Tailings Dams and Due Diligence Series – Part I
Questions for the Board, shareholders and potential investors
A large tailings dam has burst. Its contents; millions of tonnes of sludge, a muddy deluge, have spewed forth and destroyed a local village with tragic loss of life. The tidal wave of man-made misery and despair continues seemingly unstoppable contaminating water ways, destroying the ecology so necessary to the local indigenous people, polluting water sources, on its way downstream. What is the overall impact to the local environment? What is the sociological loss? What is the cost of remediation? What is the consequent legal cost? What is the loss of reputation cost? What is the cost of managing the very public outcry and revolt, the world wide furore, the resultant third party funded litigation? Less selfishly, what is the cost to the industry as a whole?
A tailings dam failure is not an isolated event. Failure and loss of control are potentially every day occurrences. It may not be your dam, it may not be in your country or continent, but they do occur. They should not, but they do. Why, is perhaps a technical question or it may be economic, but the failure is not an Act of God. It was preventable; it should have been prevented; but it was not.
Now, failure and loss of control is what management faces every day. It may not be a tailings dam. It could be a truck rollover, it could be a lost time injury, or it could be simply process loss. But in all cases, a failure to control has occurred and there is a subsequent loss. The loss may be small, it may be catastrophic. It may shut down your business. It may send you to jail!
A Board of Directors needs to be satisfied that the business that it oversees is operating in a manner that adequately manages those risks that can cause significant loss. This raises the question: “How would a Board know that its tailings dams are safe?” A similar question can be raised: “How do I know, really know, that all of the significant risks are being adequately managed?” It is not acceptable for a Board to only have a policy. “We are a socially responsible company.” “We are an industry leader in ESG or sustainable development.” The statement is not enough, nowhere near enough. It has to be supported. It has to be supported by metrics that the Board finds acceptable to satisfy their risk diligence; it has to be supportable through any peer review process; it has to be realized that these metrics may be needed in Court as part of any legal consequence of an incident.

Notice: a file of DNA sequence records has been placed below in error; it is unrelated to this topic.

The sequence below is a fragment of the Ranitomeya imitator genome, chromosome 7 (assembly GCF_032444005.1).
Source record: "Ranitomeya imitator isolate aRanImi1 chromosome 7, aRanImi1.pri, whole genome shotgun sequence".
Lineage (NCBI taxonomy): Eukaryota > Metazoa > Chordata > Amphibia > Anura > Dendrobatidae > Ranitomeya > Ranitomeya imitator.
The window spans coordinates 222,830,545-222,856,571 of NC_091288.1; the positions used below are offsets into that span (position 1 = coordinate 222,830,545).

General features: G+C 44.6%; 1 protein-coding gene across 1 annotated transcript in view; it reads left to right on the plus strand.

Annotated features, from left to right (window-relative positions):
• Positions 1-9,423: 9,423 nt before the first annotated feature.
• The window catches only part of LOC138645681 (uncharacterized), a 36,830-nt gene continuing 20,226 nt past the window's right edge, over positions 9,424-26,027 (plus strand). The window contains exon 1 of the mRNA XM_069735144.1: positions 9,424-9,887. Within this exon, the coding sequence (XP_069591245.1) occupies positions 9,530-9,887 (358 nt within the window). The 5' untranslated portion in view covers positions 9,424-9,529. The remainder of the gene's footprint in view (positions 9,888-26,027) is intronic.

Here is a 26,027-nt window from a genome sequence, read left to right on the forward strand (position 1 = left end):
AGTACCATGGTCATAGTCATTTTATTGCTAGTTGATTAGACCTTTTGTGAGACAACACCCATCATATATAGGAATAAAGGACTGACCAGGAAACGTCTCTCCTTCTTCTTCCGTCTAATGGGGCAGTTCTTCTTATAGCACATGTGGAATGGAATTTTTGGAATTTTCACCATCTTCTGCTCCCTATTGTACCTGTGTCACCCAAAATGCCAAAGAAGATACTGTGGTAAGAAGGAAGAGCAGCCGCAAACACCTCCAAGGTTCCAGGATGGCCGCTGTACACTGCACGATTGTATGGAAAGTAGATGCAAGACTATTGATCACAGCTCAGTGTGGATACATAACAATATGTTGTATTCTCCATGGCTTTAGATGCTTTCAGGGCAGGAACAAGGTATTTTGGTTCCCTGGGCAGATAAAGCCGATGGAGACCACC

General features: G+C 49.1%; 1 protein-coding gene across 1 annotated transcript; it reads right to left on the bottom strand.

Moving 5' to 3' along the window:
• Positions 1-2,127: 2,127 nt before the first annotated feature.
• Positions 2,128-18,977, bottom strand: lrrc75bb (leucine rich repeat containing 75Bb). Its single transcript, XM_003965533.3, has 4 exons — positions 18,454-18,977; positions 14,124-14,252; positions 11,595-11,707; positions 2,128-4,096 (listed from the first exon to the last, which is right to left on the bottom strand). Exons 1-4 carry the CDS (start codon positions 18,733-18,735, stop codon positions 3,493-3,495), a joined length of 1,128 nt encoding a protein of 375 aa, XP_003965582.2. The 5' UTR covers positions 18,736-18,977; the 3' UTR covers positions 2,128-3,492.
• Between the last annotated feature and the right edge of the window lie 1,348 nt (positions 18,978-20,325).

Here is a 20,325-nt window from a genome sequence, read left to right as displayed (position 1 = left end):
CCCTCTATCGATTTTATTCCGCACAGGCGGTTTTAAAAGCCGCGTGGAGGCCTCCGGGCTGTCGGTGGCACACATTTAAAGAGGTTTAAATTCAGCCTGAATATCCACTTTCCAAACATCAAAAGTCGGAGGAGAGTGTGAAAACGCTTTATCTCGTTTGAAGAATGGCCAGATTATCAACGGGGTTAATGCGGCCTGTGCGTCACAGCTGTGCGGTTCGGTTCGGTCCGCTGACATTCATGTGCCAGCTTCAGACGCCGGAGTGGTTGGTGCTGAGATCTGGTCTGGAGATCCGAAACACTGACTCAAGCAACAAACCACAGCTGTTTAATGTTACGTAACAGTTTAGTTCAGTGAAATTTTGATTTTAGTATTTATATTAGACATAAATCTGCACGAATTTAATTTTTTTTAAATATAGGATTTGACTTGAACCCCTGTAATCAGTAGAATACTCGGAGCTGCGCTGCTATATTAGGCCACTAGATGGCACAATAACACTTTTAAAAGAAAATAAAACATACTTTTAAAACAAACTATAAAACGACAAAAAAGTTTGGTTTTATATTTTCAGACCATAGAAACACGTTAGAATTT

They may be needed to keep you out of jail! But surely the Boards of the major international mining conglomerates have these metrics in place. Surely, all Boards would be happy to state that they are satisfied that their risks are being adequately managed. Well, if they did, and critically, if they are using the right metrics, then preventable major losses would never occur. Other than true Acts of God which cannot be prevented (but it can be very clearly demonstrated that any resultant losses can be mitigated), tailings dam failures are preventable, industry fatalities can be prevented, lost time injury rates should approach zero. Appropriate metrics at the Board level, backed up by diligent management systems and processes are the only answer. A Board that does not have these metrics in place is responsible, and is rightly becoming increasingly held to task on an if-not, why-not basis, to significant loss.
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What about the shareholders? Other than the financial risks to your investment that significant business loss can bring, let’s ask a different question. How do you know that the business you are investing in is doing so in a manner that meets your environmental, sociological or general governance values? What do you look for? Policy statements. Hope that’s not all, but unfortunately, that’s most of what you see. Where are the peer-to-peer comparisons based around real metrics? Where are the public acknowledgements by the world wide focused NGOs of your investments ESG performance? How do you know your ESG values are being met? If you cannot satisfy your value needs from what you see from a business, do you, should you, question your on-going share holding? Food for thought!
The same questions can be used by potential investors when looking for investments that meet their ESG values. The very public movement against negative climate change related businesses may soon be matched with a movement to real scrutiny of effective ESG diligence.
So what are effective ESG metrics for a potential investor, for a shareholder, or for the Board? Well, if you think you know, congratulations. But if you don’t, I will be writing a couple of articles on effective ESG management (and hence the metrics needed) in the near future.
Mr Mackowski is a qualified engineer in mineral processing with over 30 years technical and operational experience in rare earths, uranium, industrial minerals, nickel, kaolin ... <Read more about Steve Mackowski>